Quote-of-the-day mailing list
-------- Original Message --------
Subject: qotd: Another ACA final rule - 335 pages
Date: Fri, 7 Mar 2014 11:50:39 -0800
From: Don McCanne <email@example.com>
To: Quote-of-the-Day <firstname.lastname@example.org>
Department of Health and Human Services
Centers for Medicare & Medicaid Services (CMS)
March 11, 2014
HHS Notice of Benefit and Payment Parameters for 2015 under the Patient
Protection and Affordable Care Act
This final rule sets forth payment parameters and oversight provisions
related to the risk adjustment, reinsurance, and risk corridors
programs; cost sharing parameters and cost- sharing reductions; and user
fees for Federally-facilitated Exchanges. It also provides additional
standards with respect to composite premiums, privacy and security of
personally identifiable information, the annual open enrollment period
for 2015, the actuarial value calculator, the annual limitation in cost
sharing for stand-alone dental plans, the meaningful difference standard
for qualified health plans offered through a Federally-facilitated
Exchange, patient safety standards for issuers of qualified health
plans, and the Small Business Health Options Program.
Final rule (335 pages):
Comment by Don McCanne
Any major legislation, once enacted, must then be subjected to a rule
making process to have guidelines by which to administer the law.
Legislation as complex as the Affordable Care Act (ACA) is expected to
have an extensive set of rules, but this 335 page final rule on just a
few aspects of the legislation demonstrates how unnecessarily complex
The rule on risk adjustment, reinsurance, and risk corridors is a good
example. Risk adjustment transfers funds from insurers who enrolled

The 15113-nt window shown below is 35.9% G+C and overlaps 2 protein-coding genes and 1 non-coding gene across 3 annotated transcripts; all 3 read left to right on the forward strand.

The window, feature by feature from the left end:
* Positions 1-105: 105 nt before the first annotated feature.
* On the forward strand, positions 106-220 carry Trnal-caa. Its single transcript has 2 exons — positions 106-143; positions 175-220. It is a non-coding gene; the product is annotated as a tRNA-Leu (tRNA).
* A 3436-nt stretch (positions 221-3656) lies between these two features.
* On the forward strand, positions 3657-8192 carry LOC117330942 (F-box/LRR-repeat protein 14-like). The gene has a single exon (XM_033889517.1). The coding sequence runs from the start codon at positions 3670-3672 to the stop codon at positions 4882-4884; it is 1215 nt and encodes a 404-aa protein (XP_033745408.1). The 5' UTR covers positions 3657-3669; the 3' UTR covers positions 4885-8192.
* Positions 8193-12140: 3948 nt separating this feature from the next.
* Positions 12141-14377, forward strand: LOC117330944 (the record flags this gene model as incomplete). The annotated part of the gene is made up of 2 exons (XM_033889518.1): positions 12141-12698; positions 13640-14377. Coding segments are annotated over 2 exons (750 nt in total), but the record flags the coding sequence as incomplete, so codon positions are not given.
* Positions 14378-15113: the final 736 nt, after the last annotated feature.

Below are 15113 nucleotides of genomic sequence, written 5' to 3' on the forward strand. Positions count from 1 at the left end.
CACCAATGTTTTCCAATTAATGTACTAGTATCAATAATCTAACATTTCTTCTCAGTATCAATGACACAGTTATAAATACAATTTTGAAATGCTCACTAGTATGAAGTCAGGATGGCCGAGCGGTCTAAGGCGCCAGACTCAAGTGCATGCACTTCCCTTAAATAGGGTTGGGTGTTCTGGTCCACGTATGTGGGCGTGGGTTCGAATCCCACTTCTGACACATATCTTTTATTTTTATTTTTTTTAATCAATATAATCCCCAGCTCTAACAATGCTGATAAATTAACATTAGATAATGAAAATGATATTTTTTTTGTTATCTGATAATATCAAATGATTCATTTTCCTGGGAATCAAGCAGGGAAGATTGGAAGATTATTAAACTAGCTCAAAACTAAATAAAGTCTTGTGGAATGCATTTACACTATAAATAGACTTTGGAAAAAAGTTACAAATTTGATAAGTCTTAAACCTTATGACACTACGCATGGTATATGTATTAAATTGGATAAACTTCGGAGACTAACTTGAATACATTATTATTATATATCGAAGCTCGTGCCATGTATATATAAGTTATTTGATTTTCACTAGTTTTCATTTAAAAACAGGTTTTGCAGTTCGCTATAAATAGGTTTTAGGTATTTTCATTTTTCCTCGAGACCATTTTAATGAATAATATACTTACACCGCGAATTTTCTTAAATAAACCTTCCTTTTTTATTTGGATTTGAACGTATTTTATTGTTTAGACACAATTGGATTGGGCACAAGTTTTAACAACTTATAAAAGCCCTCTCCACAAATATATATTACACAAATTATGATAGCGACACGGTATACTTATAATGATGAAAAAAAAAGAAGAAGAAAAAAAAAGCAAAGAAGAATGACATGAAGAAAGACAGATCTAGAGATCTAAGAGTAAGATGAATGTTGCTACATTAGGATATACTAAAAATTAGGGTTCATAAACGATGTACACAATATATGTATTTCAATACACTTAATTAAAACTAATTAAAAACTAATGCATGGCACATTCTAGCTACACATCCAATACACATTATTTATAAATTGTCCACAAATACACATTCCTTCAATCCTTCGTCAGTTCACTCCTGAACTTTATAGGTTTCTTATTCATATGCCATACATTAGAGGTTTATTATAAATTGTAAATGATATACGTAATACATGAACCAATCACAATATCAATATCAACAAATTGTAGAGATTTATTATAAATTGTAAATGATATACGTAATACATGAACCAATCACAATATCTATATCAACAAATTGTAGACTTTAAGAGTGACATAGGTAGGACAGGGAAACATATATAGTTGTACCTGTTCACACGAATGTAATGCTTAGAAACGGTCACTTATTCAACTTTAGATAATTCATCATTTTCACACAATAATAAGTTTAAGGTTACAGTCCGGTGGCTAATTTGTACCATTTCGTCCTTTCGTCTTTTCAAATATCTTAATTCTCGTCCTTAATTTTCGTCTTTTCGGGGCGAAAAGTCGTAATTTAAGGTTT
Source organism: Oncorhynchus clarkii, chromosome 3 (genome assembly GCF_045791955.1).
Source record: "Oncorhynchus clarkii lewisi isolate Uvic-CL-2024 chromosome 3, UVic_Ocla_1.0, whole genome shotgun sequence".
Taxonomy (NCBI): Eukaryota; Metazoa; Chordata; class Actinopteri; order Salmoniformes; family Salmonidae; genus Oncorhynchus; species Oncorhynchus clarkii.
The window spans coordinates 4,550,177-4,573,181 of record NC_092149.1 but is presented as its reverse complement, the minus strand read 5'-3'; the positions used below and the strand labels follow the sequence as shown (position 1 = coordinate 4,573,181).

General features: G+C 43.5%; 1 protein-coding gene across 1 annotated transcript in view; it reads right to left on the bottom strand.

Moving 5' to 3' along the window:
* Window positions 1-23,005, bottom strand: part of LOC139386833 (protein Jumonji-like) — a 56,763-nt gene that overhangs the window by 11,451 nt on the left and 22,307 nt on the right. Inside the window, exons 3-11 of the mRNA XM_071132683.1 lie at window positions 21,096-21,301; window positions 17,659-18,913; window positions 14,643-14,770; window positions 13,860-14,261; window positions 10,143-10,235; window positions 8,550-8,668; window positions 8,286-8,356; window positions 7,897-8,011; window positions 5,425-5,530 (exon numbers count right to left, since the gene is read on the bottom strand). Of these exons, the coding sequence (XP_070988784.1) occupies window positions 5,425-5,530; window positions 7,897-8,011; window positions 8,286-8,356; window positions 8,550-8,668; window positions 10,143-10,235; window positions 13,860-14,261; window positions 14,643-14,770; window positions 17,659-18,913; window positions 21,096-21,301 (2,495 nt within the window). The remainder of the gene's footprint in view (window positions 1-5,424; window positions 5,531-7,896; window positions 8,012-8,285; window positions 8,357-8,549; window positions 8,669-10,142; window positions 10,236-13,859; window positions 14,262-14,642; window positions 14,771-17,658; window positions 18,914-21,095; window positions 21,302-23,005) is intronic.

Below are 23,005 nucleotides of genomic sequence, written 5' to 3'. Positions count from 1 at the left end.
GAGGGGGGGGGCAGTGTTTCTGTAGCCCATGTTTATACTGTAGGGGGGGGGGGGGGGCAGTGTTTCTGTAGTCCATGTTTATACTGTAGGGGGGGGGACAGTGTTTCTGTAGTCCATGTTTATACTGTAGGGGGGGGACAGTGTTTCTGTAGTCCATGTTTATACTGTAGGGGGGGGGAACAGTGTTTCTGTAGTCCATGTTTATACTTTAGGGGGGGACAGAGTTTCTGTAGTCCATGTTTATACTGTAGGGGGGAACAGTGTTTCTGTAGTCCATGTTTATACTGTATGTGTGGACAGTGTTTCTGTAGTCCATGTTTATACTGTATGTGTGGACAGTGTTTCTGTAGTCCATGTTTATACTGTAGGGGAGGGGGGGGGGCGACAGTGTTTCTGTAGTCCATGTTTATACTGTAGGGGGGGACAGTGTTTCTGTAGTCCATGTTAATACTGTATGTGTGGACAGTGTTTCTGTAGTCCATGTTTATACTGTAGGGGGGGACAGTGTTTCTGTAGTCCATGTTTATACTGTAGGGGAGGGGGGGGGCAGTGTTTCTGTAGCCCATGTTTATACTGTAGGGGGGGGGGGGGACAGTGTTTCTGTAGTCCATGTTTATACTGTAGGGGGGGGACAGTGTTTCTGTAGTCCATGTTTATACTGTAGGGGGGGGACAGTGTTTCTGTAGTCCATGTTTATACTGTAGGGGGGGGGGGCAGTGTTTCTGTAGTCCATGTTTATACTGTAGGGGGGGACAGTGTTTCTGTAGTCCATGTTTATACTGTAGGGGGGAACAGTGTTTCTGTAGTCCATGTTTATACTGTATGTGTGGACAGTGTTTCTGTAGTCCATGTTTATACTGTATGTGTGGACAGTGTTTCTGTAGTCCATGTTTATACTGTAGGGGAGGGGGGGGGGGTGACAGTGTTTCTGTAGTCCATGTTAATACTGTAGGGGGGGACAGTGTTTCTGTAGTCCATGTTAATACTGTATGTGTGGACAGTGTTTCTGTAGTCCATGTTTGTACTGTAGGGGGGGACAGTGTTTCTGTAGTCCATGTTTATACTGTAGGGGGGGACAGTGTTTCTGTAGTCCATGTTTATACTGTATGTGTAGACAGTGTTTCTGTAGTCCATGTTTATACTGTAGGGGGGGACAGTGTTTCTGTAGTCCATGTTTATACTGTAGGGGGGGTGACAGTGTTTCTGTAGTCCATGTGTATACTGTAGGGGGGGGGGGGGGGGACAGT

lower-cost, healthier individuals to insurers who had higher expenses
because their enrollees had greater health problems (an almost
impossible task to do fairly). Reinsurance is paying insurers a portion
of their losses if they had higher than expected expenses for their
enrollees. Risk corridors establish two levels of spending - one below
which profits are excessive and the other above which losses are
excessive - levels used to protect against inaccurate initial rate
setting by the insurers.
The final rule is highly complex, which is not surprising since it is
difficult to adjust for fairness after health care losses have occurred.
It should be obvious that this administrative complexity is not to
protect patients, but rather it is to protect the insurers. In fact,
much of the profound complexity of ACA was based on making reform work
for the insurers while sacrificing policy improvements that would be
designed to work best for patients.
Under a single payer system, risk adjustment, reinsurance, and risk
corridors would not even be necessary since you would not have competing
private insurers that are each trying to game the system.
If you really want to understand better how our politicians selected the
wrong model for reform, read the 335 pages of this final rule. Then read
the thousands of other pages of final rules that also apply to ACA.
Yes, there would be rules under Improved Medicare for All, but they
would be administratively efficient rules selected to make the system
work better for patients, not for private insurers.